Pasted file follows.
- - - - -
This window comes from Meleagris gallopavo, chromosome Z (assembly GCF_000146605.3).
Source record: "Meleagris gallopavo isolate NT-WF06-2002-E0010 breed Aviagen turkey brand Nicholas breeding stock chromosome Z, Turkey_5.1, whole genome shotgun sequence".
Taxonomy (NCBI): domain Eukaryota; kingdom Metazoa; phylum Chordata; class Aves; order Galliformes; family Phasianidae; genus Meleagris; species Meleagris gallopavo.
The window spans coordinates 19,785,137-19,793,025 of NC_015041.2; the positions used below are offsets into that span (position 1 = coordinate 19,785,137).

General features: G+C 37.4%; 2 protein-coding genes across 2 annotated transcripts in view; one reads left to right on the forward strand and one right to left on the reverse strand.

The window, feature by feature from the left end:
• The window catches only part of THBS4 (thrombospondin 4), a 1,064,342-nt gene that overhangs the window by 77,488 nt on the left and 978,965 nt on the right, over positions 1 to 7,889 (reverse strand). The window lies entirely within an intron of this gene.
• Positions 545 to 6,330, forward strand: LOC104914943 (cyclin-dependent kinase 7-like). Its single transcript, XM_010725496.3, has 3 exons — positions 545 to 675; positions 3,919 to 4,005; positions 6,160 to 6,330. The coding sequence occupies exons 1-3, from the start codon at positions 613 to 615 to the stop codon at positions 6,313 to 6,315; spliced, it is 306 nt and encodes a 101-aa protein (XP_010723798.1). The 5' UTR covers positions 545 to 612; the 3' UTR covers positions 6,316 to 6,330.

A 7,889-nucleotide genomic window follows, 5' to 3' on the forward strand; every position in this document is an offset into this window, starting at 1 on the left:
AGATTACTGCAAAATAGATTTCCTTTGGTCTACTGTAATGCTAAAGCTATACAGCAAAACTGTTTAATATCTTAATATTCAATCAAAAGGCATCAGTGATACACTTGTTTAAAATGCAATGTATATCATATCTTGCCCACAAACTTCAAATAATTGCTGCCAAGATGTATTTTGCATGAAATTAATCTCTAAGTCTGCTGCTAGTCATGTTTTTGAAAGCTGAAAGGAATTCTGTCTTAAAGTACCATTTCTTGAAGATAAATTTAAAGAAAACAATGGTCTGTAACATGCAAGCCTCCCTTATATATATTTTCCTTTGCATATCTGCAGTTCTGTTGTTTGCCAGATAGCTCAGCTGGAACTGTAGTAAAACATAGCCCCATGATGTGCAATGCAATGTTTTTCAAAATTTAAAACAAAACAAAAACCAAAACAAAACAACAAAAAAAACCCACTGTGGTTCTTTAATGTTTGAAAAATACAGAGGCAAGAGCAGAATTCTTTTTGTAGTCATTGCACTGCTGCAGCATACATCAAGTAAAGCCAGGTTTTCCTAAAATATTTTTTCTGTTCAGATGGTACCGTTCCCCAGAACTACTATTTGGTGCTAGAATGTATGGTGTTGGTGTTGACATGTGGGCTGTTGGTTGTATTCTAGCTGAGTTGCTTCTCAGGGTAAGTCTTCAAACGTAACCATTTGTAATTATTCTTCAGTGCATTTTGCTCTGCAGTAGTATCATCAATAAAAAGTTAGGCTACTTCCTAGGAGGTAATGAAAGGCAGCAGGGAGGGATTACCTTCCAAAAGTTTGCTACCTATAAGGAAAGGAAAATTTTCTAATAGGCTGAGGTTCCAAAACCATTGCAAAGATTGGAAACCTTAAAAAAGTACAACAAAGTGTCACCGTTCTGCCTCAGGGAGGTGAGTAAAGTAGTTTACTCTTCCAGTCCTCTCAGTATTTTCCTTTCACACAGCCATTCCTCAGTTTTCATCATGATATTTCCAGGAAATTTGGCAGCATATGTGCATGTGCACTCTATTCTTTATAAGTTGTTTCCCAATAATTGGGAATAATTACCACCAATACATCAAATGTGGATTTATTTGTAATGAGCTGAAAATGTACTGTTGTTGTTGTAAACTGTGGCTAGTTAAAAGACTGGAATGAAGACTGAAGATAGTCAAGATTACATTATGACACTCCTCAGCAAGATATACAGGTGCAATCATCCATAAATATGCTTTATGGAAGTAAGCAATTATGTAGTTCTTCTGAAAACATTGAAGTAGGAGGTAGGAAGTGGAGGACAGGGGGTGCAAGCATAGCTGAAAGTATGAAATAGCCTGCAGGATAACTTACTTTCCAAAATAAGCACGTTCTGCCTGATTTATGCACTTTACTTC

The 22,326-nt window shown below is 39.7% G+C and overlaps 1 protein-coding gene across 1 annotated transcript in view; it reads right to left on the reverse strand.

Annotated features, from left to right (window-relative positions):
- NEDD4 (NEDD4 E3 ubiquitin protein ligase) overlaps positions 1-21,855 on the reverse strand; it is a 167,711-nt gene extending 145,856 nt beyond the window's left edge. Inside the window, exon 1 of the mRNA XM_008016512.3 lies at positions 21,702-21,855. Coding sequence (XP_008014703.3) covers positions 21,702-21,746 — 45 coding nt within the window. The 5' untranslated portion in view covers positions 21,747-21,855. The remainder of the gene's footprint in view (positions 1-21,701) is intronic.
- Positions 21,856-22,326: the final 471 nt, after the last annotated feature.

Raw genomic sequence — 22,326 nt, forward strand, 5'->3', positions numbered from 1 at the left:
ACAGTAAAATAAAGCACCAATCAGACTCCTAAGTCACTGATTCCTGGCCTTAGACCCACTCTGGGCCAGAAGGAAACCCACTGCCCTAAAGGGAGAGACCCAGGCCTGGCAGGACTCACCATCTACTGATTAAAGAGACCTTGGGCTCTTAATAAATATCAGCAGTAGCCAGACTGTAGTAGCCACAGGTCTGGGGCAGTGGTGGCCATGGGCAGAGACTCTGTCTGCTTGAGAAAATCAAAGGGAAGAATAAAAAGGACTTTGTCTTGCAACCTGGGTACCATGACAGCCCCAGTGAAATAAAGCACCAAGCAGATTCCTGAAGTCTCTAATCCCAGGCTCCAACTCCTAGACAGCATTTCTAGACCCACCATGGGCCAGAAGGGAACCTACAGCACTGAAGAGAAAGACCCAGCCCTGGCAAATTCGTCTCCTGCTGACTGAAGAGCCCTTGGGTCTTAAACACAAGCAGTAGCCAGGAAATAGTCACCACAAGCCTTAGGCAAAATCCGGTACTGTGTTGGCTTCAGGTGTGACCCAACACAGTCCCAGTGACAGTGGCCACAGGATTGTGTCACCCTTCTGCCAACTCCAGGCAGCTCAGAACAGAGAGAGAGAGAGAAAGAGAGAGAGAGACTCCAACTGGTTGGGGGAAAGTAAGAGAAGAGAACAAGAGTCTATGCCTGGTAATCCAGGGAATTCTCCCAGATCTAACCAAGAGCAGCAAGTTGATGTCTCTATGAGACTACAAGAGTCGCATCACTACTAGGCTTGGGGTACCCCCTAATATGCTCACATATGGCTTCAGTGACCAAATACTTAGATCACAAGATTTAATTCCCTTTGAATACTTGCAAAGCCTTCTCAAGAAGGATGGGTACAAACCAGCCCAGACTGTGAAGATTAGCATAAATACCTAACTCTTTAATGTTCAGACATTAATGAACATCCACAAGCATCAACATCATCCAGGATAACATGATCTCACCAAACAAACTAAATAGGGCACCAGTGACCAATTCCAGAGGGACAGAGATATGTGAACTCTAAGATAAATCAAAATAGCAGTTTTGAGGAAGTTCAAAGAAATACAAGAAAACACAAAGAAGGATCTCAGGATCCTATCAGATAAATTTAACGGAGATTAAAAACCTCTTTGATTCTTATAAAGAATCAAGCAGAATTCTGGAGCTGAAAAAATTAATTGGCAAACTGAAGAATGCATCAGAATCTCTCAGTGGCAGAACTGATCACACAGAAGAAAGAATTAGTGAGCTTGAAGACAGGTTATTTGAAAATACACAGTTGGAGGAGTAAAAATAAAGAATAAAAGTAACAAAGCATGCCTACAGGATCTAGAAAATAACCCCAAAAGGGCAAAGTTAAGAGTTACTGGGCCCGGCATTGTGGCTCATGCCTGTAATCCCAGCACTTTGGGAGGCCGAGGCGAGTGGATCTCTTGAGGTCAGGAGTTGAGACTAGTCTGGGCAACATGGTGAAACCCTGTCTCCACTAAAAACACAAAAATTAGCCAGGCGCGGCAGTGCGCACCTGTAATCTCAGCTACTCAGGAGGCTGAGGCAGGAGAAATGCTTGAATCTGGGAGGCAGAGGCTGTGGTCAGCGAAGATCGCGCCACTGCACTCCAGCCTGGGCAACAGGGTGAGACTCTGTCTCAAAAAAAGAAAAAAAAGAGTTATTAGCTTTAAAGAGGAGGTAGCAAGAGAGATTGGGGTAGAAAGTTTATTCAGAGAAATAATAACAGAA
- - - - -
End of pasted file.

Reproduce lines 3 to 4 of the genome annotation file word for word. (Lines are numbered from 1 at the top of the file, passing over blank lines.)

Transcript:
Taxonomy (NCBI): domain Eukaryota; kingdom Metazoa; phylum Chordata; class Aves; order Galliformes; family Phasianidae; genus Meleagris; species Meleagris gallopavo.
The window spans coordinates 19,785,137-19,793,025 of NC_015041.2; the positions used below are offsets into that span (position 1 = coordinate 19,785,137).